The History Curriculum at The Pines
At The Pines, we follow the National Curriculum, differentiated to the needs of our children. Our History curriculum aims to help all children to gain knowledge and understanding of Britain’s past and that of the wider world. It aims to inspire pupils’ curiosity to know more about their past and the past of others. The curriculum aims to equip children to be able to ask questions, think critically, and develop perspective and judgement. Our curriculum helps children to understand their own lives and the lives and identity of others. We explore and understand the process of change, the diversity of societies and relationships between different groups.
Our curriculum ensures children understand that history is all around us; in our unique families and in the cultures and traditions and in our local and wider communities. Exploring history develops children’s curiosity about their past, Britain’s past and the wider world. Through finding out about how and why the world, our country, culture and local community have developed over time, children understand how the past influences the present. History enables children to develop a context for their growing sense of identity and a chronological framework for their knowledge of significant events and people. What they learn through history can influence their decisions about personal choices, attitudes and values. Teachers use history planning to make comparisons between historical periods previously taught, developing children’s chronological knowledge and understanding from the Stone Age to present day.
Our curriculum is shaped by our school vision which aims to enable all children to flourish and become the best they can possibly be. We teach the National Curriculum, differentiated to the needs of the children. Teachers are supported by clear skills and knowledge progression documents which ensures that skills and knowledge are built on year on year and sequenced appropriately. It is important that the children develop progressive skills and do not just learn a series of independent facts about the past. We provide a variety of curriculum enrichment experiences linked to the topics covered, for each year group. This enables our children to experience a rich variety of ‘hands-on’ learning in lessons. The curriculum aims to support children to develop historical skills which will help them in their adult life, such as conducting research, exploring evidence, reaching conclusions and put across their points of view.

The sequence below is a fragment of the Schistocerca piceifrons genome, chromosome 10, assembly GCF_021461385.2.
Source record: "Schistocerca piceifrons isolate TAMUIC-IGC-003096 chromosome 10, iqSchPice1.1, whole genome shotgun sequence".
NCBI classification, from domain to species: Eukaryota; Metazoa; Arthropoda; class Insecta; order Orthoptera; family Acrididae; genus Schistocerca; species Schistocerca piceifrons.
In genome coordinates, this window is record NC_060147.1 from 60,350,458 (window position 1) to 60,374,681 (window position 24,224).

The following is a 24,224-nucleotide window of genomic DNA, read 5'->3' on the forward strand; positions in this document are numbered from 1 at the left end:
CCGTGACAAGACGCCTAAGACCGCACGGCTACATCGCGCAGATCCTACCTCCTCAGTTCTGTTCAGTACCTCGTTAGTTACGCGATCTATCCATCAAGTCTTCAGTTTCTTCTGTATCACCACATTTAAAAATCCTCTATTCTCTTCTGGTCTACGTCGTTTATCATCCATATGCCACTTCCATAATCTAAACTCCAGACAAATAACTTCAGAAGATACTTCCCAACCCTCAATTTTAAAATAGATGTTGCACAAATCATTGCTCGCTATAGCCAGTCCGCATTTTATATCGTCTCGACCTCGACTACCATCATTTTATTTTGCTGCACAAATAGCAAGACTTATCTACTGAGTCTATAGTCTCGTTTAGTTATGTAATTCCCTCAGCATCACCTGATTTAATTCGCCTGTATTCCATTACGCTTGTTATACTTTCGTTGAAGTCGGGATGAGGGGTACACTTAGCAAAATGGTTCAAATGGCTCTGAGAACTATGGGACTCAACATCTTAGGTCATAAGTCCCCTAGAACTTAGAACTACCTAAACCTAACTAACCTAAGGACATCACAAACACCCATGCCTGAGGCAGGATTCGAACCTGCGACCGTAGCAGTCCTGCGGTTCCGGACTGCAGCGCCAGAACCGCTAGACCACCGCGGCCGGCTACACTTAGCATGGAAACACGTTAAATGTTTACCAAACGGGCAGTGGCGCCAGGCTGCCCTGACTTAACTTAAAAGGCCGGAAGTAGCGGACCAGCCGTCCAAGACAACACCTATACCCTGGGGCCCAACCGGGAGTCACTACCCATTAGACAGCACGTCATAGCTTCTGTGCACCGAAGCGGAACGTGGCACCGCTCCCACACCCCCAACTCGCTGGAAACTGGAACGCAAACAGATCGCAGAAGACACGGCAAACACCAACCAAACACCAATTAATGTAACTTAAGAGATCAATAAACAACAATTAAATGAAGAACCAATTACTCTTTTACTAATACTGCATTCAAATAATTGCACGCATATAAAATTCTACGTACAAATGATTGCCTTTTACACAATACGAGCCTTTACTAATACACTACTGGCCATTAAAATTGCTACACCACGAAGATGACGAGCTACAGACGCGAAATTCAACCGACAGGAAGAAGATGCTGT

The key aim of the Early Years curriculum is to provide high quality play with planning based on themes allowing pupils a holistic approach to learning. Planning for the specific area of understanding the world aims to guide the pupils to make sense of their physical world and community. Within the continuous provision (activities provided throughout the day indoors and out) children have the opportunity to increase their knowledge of people and communities by listening to a broad range of stories, non- fiction books and poems and rhymes as well as visiting local libraries, meeting important members of society such as police officers, paramedics and identifying similarities and differences within our families. Pupils will have the opportunity to foster an understanding of our diverse world by, engaging with play that is child led, play which is sensitively supported and extended by adults and play that is guided towards specific educational outcomes.
Our aim is for our history curriculum to support children to develop independent thinking skills, who are excited and inspired by the past. We want our children to be able to use a wide range of historical sources to ask and answer questions about the past. Our curriculum enables children to develop a chronological understanding of British history from the Stone Age to the present day. They will have had opportunities to draw comparisons with the historical eras that they study. Children will have an understanding and perspective about our locality and the events that have shaped the area in which we live. We measure the impact of our History curriculum through monitoring work, listening to the children’s attitudes about history through pupil voice, by taking learning walks/ book looks and analysis of the history skills ladders.